Check out these great locations along the Texas Gulf Coast for taking both speckled trout and redfish this month. (May 2009)
By Robert Sloan
May is one of my favorite months of the year to be on the water, and in the hunt for speckled trout and redfish along the Texas Coast. It's when cold fronts are history and our many miles of coastal bays and surf are warming. With those changes in water temperature, two things are going to happen. One is that fish are going to be on a big feed. Second, fishermen are going to be ready to hit the water.
Andy Smith caught this great speckled trout while wade-fishing the flats near Pass Cavallo at Port O'Connor, one of the author's favorite spots along the Gulf Coast for such sport.
Photo by Robert Sloan.
One thing is certain about the Texas Coast -- there definitely are no shortages of places to fish. We're talking about a range of excellent trout and redfish venues that stretch from Sabine Lake to the Laguna Madre. That's a lot of water and a lot of fishing opportunity. However, after fishing the Texas Coast for more than 45 years, I've found there are a few areas that are consistently better than others.
My top spot, the go-to place I put above all others on my must-fish list, is Port O'Connor, on the Middle Texas Coast. It's where you'll find miles upon miles of clear-water flats. There are islands in the sun. There are wide-open bays, backwater estuaries, a natural pass and some of the best jetties that you'll find anywhere on the Gulf Coast. With all that diverse water you'll find lots of trout and redfish.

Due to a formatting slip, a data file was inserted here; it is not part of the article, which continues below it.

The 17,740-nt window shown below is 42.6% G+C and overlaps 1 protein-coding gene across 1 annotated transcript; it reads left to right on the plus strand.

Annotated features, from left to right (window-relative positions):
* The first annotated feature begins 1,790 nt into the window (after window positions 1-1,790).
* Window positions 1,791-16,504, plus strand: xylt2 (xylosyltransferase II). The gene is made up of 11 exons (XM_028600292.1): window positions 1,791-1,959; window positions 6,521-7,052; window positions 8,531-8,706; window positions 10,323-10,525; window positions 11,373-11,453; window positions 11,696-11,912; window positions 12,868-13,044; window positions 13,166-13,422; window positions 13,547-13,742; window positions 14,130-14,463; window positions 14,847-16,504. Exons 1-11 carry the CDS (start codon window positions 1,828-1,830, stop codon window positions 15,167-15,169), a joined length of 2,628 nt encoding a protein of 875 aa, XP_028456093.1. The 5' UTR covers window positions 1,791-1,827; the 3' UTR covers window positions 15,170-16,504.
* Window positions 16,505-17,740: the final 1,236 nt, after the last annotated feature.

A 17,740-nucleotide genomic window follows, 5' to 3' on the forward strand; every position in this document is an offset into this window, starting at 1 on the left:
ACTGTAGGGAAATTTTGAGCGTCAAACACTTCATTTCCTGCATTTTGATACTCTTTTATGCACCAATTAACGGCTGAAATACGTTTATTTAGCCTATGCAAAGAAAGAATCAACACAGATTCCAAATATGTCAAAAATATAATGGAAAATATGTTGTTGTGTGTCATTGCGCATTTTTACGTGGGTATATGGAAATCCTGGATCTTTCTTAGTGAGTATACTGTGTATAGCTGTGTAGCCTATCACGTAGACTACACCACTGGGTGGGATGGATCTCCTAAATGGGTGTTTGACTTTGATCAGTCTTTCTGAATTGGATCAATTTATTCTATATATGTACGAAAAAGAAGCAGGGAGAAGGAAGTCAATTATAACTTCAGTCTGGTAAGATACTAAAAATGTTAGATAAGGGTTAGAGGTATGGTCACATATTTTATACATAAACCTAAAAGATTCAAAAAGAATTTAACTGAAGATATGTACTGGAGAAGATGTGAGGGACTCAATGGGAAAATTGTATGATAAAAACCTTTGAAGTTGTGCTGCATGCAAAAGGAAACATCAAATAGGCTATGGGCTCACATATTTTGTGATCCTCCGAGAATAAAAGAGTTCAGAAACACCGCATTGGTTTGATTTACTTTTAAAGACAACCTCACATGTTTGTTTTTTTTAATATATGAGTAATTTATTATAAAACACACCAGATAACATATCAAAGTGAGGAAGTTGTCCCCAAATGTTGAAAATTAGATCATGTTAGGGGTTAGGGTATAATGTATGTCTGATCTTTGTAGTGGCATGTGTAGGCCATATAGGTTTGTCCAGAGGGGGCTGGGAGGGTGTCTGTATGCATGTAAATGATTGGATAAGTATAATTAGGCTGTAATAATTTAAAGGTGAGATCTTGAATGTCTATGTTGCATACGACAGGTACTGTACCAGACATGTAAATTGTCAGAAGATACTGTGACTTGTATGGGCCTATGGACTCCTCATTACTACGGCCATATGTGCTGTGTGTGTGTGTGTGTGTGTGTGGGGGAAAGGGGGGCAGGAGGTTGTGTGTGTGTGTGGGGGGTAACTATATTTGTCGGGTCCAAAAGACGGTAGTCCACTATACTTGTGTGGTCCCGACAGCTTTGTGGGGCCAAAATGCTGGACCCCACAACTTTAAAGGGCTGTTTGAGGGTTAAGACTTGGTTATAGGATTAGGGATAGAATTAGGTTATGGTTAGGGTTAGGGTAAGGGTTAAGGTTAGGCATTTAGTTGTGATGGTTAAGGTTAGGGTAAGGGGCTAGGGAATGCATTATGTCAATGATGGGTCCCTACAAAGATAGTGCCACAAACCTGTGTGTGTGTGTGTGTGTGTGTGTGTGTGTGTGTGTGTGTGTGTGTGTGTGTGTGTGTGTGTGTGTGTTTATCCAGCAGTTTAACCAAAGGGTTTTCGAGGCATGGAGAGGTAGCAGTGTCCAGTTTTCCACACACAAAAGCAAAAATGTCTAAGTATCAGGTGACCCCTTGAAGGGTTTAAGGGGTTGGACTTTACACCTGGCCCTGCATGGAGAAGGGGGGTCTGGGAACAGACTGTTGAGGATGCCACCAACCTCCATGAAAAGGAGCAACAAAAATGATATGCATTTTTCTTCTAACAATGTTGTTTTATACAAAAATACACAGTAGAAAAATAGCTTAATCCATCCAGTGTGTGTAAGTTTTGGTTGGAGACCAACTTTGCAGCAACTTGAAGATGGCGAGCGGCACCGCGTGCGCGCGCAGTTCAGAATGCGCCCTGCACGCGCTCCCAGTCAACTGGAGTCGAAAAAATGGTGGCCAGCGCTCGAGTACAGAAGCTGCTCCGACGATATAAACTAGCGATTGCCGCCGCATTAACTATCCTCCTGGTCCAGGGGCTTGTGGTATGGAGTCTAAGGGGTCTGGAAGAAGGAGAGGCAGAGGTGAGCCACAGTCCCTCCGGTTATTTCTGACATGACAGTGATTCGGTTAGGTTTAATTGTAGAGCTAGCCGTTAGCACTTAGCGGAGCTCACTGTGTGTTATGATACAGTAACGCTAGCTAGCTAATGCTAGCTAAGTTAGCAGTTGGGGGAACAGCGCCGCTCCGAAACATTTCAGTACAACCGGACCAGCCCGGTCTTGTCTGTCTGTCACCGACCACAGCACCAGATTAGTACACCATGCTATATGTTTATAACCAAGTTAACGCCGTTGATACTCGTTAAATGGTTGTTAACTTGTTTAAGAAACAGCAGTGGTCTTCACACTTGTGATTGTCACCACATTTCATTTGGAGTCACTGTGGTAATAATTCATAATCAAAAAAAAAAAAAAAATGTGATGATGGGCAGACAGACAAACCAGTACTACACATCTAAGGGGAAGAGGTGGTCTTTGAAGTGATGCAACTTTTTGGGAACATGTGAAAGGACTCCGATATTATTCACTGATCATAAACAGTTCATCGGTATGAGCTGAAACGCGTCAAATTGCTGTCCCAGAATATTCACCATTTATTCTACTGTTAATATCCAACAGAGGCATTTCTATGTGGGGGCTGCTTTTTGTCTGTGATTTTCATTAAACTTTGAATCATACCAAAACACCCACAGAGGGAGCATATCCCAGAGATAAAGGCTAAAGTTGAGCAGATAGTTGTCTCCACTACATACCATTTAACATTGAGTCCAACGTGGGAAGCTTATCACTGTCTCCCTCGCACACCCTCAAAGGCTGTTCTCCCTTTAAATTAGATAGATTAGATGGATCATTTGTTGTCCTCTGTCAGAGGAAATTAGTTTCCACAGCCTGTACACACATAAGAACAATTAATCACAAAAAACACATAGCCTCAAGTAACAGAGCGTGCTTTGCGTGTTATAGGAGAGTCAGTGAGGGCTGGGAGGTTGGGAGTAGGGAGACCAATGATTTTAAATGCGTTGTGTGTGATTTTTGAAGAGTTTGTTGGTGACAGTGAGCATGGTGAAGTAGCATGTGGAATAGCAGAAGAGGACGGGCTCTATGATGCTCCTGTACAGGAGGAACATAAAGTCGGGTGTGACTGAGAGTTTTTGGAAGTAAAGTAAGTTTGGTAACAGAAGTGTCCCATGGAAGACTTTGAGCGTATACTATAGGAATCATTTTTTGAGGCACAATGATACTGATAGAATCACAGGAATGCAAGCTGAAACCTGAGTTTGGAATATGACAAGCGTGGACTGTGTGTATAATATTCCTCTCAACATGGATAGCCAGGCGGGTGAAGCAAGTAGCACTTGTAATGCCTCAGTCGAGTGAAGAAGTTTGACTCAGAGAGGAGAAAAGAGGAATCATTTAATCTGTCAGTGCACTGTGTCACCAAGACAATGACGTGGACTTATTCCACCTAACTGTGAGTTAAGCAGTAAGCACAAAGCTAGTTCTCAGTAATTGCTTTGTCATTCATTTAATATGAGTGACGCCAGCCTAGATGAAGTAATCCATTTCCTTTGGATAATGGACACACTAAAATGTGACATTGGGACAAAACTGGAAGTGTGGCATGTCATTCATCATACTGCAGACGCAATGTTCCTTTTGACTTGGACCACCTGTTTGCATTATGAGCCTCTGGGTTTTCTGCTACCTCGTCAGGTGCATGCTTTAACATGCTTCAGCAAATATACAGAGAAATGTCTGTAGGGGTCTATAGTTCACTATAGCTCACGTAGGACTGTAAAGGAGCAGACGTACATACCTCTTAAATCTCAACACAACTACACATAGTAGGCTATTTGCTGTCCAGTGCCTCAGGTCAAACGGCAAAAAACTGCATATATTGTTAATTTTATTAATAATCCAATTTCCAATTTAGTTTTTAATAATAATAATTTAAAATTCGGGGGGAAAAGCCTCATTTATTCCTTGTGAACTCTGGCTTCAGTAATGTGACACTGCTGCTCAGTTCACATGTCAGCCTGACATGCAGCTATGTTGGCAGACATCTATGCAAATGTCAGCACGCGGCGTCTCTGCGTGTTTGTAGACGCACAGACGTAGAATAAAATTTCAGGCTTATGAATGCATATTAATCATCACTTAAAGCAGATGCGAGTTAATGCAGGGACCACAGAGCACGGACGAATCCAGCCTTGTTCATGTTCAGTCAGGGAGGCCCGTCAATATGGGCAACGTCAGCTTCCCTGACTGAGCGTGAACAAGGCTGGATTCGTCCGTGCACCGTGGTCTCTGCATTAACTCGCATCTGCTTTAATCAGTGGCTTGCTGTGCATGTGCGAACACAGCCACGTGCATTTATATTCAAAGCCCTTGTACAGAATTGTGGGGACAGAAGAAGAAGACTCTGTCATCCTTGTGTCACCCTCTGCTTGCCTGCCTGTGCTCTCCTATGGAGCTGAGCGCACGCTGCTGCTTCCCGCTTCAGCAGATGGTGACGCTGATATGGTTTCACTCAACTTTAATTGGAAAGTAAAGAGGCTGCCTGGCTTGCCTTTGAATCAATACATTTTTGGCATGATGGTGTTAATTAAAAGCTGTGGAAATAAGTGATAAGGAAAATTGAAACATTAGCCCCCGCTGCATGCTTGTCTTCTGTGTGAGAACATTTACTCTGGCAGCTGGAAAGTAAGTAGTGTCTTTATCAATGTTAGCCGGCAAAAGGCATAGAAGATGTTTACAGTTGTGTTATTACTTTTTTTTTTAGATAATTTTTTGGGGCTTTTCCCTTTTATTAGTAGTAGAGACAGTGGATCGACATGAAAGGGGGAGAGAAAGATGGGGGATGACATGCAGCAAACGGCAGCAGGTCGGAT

This is a prime location that I've been fishing for more than four decades. And it's where I run light tackle and fly-fishing charters. The reason why is simple: excellent fishing for two of the most popular game fish in Texas salt water.
If you're looking to pole a shallow-water flat that's gin clear and full of tailing reds, you need to give Port O'Connor a shot. During the spring I spend a lot of time at Pass Cavallo. That's where I find lots of reds and trout on incoming tides. That's also where Sunday Beach is located. Sunday's a part of the Texas surf with white sand beaches and excellent trout fishing.
What I like to do there is run the surf and look for pods of baitfish up on the water's surface. More often than not, this section of sand and surf is trout green. Once I locate baitfish in the first or second guts paralleling the beach, trout usually are not too far behind. The fun thing about fishing the surf is that you'll likely catch solid trout along with a few big reds.